After his father's death, while sharing the kingdom with his brother, he bore his unfriendliness and jealousy most patiently, and, to the wonder of all, could not be provoked to be angry with him. Later he married a daughter of of Desiderius, King of the Lombards, at the instance of his mother; but he repudiated her at the end of a year for some reason unknown, and married Hildegard, a woman of high birth, of Suabian origin. He had three sons by her: Charles, Pepin and Louis, and as many daughters: Hruodrud, Bertha, and Gisela. He had three other daughters besides these: Theoderada, Hiltrud, and Ruodhaid, two by his third wife, Fastrada, a woman of East Frankish (that is to say, of German) origin, and the third by a concubine, whose name for the moment escapes me. At the death of Fastrada , he married Liutgard, an Alemannic woman, who bore him no children. After her death [Jun4 4, 800] he had three concubines: Gersuinda, a Saxon by whom he had Adaltrud; Regina, who was the mother of Drogo and Hugh; and Ethelind, by whom he lead Theodoric. Charles' mother, Berthrada, passed her old age with him in great honor; he entertained the greatest veneration for her; and there was never any disagreement between them except when he divorced the daughter of King Desiderius, whom he had married to please her. She died soon after Hildegard after living to three grandsons and as many granddaughters in her son's house, and he buried her with great pomp in the Basilica of St. Denis, where his father lay. He had an only sister, Gisela, who had consecrated herself to a religious life from girlhood, and he cherished as much affection for her as for his mother. She also died a few years before him in the nunnery where she passed her life.
19 Private Life (continued)
The plan that he adopted for his children's education was, first of all, to have both boys and girls instructed in the liberal arts, to which he also turned his own attention. As soon as their years admitted, in accordance with the custom of the Franks, the boys had to learn horsemanship, and to practice war and the chase, and the girls to familiarize themselves with cloth-making, and to handle distaff and spindle, that they might not grow indolent through idleness, and he fostered in them every virtuous sentiment. He only lost three of all his children before his death, two sons and one daughter, Charles, who was the eldest, Pepin, whom he had made King of Italy, and Hruodrud, his oldest daughter whom he had betrothed to Constantine [VI, 780-802], Emperor of the Greeks. Pepin left one son, named Bernard, and five daughters, Adelaide, Atula, Guntrada, Berthaid and Theoderada. The King gave a striking proof of his fatherly affection at the time of Pepin's death : he appointed the grandson to succeed Pepin, and had the granddaughters brought up with his own daughters. When his sons and his daughter died, he was not so calm as might have been expected from his remarkably strong mind, for his affections were no less strong, and moved him to tears. Again, when he was told of the death of Hadrian , the Roman Pontiff, whom he had loved most of all his friends, he wept as much as if he had lost a brother, or a very dear son. He was by nature most ready to contract friendships and not only made friends easily, but clung to them persistently and cherished most fondly those with whom he had formed such ties. He was so careful of the training of his sons and daughters that he never took his meals without them when he was at home and never made a journey without them; his sons would ride at his side, and his daughters follow him, while a number of his body-guard, detailed for their protection, brought up the rear. Strange to say, although they were very handsome women, and he loved them very dearly, he was never willing to marry any of them to a man of their own nation or to a foreigner, but kept them all at home until his death, saying that he could not dispense with their society. Hence, though otherwise happy, he experienced the malignity of fortune as far as they were concerned; yet he concealed his knowledge of the rumors current in regard to them and of the suspicions entertained of their honor.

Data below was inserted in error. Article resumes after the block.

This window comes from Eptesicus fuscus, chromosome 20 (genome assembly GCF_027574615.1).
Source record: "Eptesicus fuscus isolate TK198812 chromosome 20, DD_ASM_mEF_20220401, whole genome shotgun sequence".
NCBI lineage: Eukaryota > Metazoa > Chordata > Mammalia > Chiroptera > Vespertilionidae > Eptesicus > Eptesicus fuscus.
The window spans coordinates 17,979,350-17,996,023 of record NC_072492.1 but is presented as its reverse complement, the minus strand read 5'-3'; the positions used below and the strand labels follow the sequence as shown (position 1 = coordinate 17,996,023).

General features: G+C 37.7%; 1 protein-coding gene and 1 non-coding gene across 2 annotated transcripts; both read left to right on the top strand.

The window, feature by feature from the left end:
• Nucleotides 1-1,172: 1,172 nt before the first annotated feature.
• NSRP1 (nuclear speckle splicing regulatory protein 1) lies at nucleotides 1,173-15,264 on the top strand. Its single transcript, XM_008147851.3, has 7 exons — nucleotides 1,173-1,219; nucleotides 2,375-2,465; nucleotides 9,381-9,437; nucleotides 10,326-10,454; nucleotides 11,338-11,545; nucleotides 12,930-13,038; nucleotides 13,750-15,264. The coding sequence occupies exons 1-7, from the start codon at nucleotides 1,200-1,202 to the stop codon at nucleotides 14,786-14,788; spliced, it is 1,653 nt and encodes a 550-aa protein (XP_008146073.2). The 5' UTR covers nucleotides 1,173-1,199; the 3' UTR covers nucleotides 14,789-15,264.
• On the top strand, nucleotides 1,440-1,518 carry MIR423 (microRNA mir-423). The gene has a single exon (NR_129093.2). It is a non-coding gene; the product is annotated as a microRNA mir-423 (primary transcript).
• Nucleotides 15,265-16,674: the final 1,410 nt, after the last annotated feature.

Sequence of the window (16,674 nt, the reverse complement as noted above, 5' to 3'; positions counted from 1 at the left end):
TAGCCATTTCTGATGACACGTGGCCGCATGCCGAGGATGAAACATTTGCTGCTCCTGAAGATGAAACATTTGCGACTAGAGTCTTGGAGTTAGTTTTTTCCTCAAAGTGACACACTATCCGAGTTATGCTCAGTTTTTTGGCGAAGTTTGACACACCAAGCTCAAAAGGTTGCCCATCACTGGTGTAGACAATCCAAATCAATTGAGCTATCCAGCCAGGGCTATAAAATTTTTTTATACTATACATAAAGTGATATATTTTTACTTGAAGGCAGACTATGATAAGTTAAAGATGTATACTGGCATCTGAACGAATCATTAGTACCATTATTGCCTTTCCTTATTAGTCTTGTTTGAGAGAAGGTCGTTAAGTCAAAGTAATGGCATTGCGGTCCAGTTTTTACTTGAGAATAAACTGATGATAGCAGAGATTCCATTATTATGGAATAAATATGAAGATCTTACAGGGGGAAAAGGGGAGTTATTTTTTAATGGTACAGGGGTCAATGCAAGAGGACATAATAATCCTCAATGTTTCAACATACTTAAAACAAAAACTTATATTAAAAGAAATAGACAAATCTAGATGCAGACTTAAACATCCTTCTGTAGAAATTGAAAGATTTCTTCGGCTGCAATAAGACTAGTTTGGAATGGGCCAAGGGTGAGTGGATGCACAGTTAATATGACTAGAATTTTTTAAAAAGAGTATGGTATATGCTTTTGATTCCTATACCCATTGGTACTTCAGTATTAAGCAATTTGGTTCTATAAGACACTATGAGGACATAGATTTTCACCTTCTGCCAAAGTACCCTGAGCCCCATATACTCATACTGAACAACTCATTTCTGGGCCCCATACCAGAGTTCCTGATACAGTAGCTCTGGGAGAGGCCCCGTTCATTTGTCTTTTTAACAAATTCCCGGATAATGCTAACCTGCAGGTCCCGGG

22. Personal Appearance